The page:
White victims warrant more sympathy; and other lessons from the Sikh temple massacre
Two weeks ago, the shooting rampage at a movie theatre in Aurora, Colorado dominated headlines, ‘round the clock news coverage and the twitter-verse for a week straight. Politicians fell all over themselves in a competition over who could pray the hardest for the victims and their families. President Obama traveled to Aurora to speak with the victims. Obama and Romney halted their election ads in Colorado out of respect for the victims. The media was saturated with background stories of the lives led by those who passed, interviews with survivors and debates over gun control. In typical fashion, the NRA crowd argued that if more moviegoers were armed, they could have taken out the shooter.
Contrast that with the aftermath of the Sunday massacre at a Wisconsin Sikh Temple perpetrated by Wade Michael Page, a neo-Nazi musician.
Aside from a handful of condolence tweets, politicians were largely silent. Perhaps this silence is due in part to the fact that the majority of America’s political establishment spent the last ten years demonizing turban-wearing terrorists, violent Muslims, pretty much all peoples/cultures within and adjacent to the areas of the world America has been bombing for over a decade, fearmongering which has likely helped foster the hatred and violence towards these “others”.
As far as I know, President Obama has no plans to visit with Wisconsin’s affected Sikh community and election ads weren’t postponed in Wisconsin out of respect for the victims. The day of the massacre, CNN was the only cable news station with nonstop, albeit ignorant, coverage of the shootings. MSNBC far to busy airing the Olympics to play the role of news outlet and FOX News…. I’ll admit, I didn’t check Fox News, but I can’t imagine their coverage of the shootings, if there was any, was nuanced enough to qualify as journalism. Lastly, I don’t recall even a single comment from the NRA types suggesting that Sikh Temple goers should arm themselves in order to prevent future tragedies.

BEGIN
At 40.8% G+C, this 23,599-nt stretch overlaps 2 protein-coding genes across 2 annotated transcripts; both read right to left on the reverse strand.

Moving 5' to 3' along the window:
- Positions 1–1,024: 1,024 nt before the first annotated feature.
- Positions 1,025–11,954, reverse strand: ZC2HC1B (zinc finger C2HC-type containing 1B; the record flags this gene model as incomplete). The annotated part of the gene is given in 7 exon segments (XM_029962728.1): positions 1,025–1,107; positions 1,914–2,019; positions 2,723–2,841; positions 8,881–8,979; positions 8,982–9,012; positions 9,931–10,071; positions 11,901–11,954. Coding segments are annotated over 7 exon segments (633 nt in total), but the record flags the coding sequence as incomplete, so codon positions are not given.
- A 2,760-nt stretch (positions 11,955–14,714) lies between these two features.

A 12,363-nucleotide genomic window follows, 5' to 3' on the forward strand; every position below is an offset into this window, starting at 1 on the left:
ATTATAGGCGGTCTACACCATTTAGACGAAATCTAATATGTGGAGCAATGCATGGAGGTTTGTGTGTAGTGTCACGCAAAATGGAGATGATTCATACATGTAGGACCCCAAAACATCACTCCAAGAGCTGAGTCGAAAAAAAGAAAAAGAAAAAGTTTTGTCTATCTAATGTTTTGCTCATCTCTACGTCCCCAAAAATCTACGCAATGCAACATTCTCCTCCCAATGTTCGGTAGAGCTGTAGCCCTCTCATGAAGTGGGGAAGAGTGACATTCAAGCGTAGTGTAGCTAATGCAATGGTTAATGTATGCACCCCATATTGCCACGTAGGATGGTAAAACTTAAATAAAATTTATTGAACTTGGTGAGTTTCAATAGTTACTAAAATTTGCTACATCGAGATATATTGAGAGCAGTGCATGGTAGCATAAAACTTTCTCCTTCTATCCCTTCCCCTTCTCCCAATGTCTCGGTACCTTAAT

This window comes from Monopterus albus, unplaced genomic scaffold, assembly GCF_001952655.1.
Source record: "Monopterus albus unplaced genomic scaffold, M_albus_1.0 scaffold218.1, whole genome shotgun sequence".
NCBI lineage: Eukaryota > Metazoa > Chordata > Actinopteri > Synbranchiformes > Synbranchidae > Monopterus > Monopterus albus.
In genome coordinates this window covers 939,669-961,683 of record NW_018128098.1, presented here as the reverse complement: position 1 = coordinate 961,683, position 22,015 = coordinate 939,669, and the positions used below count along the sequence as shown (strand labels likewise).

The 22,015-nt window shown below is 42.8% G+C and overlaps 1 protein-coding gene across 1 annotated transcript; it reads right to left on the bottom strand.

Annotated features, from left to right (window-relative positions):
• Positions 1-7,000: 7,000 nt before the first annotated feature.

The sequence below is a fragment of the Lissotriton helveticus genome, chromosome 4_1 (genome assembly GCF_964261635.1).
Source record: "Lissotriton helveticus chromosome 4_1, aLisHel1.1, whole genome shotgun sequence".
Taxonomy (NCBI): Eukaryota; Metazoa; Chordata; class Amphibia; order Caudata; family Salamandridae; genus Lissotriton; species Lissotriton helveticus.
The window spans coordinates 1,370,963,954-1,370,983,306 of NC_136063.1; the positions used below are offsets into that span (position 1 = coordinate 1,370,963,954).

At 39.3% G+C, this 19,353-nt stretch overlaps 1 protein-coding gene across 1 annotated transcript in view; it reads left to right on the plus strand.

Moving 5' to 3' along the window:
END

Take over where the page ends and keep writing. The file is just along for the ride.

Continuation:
So why did these massacres elicit such different reactions?
The truth is that Aurora’s victims were predominately white and white victims warrant more airtime, sympathy and attention. Some might argue that the Aurora massacre got more attention simply because it took place at a more relatable venue, the movie theatre, whereas Sunday’s massacre happened at a place of worship. That may be partly true, but had the shootings taken place at a white Christian church, the outrage and condolences would be endless.
Victims of color in America don’t seem to garner the attention of politicians, the media or the public. Think Hurricane Katrina, mass incarceration, the drug war, police violence, neglected inner-cities, civilian casualties of American drones, and so on.
Application of the death penalty is a case in point, where study after study has shown that black defendants are three times more likely to be sentenced to death than their white counterparts when the victim is white. Even if we ignore the race of the defendant, as Amnesty International puts it, “the single most reliable predictor of whether someone will be sentenced to death is the race of the victim.” White victims elicit harsher punishments than victims of color.
This lack of empathy for victims of color goes beyond crime. According to a recent study carried out by the Perelman School of Medicine at the University of Pennsylvania, “Black cardiac arrest victims who are stricken outside hospitals are less likely to receive bystander CPR and defibrillation on the scene than white patients.” In 2010, an analysis of news coverage between 2005 and 2006 from five national TV stations found that missing black kids were “significantly underrepresented” in TV news coverage.
There’s also a clear disparity in the way the media portrays terrorism, which is directly dependent on the race of the perpetrator. A paper published in 2011 at the University of North Carolina concluded the following:
Since 9/11 there have been 11 terrorist events on U.S. soil that occurred or were stopped on the planned day of attack. This study of news coverage of those terrorist events revealed a thematic pattern of terrorism coverage in which fear of international terrorism is dominant, particularly as Muslims/Arabs/Islam working together in organized terrorist cells against a “Christian America,” while domestic terrorism is cast as a minor threat that occurs in isolated incidents by troubled individuals.
Though the FBI is treating the Sikh temple massacre as an act of domestic terrorism, which is a rarity when the killer is white, they say the motive of the shooter, Wade Michael Page, remains unclear. Given Page’s known history as “a frustrated neo-Nazi who had been the leader of a racist white-power band,” according to the Southern Poverty Law Center’s Mark Potok, how is it possible that a motive has yet to be found? Is white supremacy not motive enough?